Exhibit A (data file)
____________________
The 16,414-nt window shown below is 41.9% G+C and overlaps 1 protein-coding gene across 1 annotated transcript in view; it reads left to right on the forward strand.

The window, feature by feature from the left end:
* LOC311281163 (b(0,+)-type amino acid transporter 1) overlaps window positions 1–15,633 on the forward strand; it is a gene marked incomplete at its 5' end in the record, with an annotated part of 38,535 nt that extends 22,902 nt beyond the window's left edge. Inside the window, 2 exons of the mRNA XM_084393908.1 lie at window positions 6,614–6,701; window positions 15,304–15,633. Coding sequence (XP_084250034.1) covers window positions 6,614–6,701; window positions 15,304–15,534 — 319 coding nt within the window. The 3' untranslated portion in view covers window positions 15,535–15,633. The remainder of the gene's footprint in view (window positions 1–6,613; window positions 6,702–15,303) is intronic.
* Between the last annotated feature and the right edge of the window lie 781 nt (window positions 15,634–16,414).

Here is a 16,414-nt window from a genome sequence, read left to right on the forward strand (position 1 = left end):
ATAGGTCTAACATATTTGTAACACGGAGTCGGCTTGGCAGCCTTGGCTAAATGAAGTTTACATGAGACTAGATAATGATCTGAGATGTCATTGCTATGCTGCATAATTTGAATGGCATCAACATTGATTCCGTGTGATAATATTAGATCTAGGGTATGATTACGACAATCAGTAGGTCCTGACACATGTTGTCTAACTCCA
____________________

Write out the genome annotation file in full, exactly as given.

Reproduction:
The 16,414-nt window shown below is 41.9% G+C and overlaps 1 protein-coding gene across 1 annotated transcript in view; it reads left to right on the forward strand.

The window, feature by feature from the left end:
* LOC311281163 (b(0,+)-type amino acid transporter 1) overlaps window positions 1–15,633 on the forward strand; it is a gene marked incomplete at its 5' end in the record, with an annotated part of 38,535 nt that extends 22,902 nt beyond the window's left edge. Inside the window, 2 exons of the mRNA XM_084393908.1 lie at window positions 6,614–6,701; window positions 15,304–15,633. Coding sequence (XP_084250034.1) covers window positions 6,614–6,701; window positions 15,304–15,534 — 319 coding nt within the window. The 3' untranslated portion in view covers window positions 15,535–15,633. The remainder of the gene's footprint in view (window positions 1–6,613; window positions 6,702–15,303) is intronic.
* Between the last annotated feature and the right edge of the window lie 781 nt (window positions 15,634–16,414).

Here is a 16,414-nt window from a genome sequence, read left to right on the forward strand (position 1 = left end):
ATAGGTCTAACATATTTGTAACACGGAGTCGGCTTGGCAGCCTTGGCTAAATGAAGTTTACATGAGACTAGATAATGATCTGAGATGTCATTGCTATGCTGCATAATTTGAATGGCATCAACATTGATTCCGTGTGATAATATTAGATCTAGGGTATGATTACGACAATCAGTAGGTCCTGACACATGTTGTCTAACTCCA